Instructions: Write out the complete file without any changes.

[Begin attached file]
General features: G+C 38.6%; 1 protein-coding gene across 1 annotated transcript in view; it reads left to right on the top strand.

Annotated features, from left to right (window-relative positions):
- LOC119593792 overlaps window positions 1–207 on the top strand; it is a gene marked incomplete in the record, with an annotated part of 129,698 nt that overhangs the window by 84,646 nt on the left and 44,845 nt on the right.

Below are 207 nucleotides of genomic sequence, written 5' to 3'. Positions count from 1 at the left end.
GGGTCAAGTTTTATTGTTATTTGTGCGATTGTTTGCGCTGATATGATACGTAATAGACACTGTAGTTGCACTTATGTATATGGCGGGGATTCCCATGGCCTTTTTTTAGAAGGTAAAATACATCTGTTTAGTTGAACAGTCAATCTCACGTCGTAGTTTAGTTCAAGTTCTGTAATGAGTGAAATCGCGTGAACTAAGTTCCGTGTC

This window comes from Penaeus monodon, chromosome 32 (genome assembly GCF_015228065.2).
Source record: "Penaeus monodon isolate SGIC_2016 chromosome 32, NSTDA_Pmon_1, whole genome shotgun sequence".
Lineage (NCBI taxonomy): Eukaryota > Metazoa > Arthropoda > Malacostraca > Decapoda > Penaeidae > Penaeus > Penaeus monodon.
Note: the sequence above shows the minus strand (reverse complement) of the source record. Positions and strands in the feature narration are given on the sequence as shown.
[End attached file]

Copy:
General features: G+C 38.6%; 1 protein-coding gene across 1 annotated transcript in view; it reads left to right on the top strand.

Annotated features, from left to right (window-relative positions):
- LOC119593792 overlaps window positions 1–207 on the top strand; it is a gene marked incomplete in the record, with an annotated part of 129,698 nt that overhangs the window by 84,646 nt on the left and 44,845 nt on the right.

Below are 207 nucleotides of genomic sequence, written 5' to 3'. Positions count from 1 at the left end.
GGGTCAAGTTTTATTGTTATTTGTGCGATTGTTTGCGCTGATATGATACGTAATAGACACTGTAGTTGCACTTATGTATATGGCGGGGATTCCCATGGCCTTTTTTTAGAAGGTAAAATACATCTGTTTAGTTGAACAGTCAATCTCACGTCGTAGTTTAGTTCAAGTTCTGTAATGAGTGAAATCGCGTGAACTAAGTTCCGTGTC

This window comes from Penaeus monodon, chromosome 32 (genome assembly GCF_015228065.2).
Source record: "Penaeus monodon isolate SGIC_2016 chromosome 32, NSTDA_Pmon_1, whole genome shotgun sequence".
Lineage (NCBI taxonomy): Eukaryota > Metazoa > Arthropoda > Malacostraca > Decapoda > Penaeidae > Penaeus > Penaeus monodon.
Note: the sequence above shows the minus strand (reverse complement) of the source record. Positions and strands in the feature narration are given on the sequence as shown.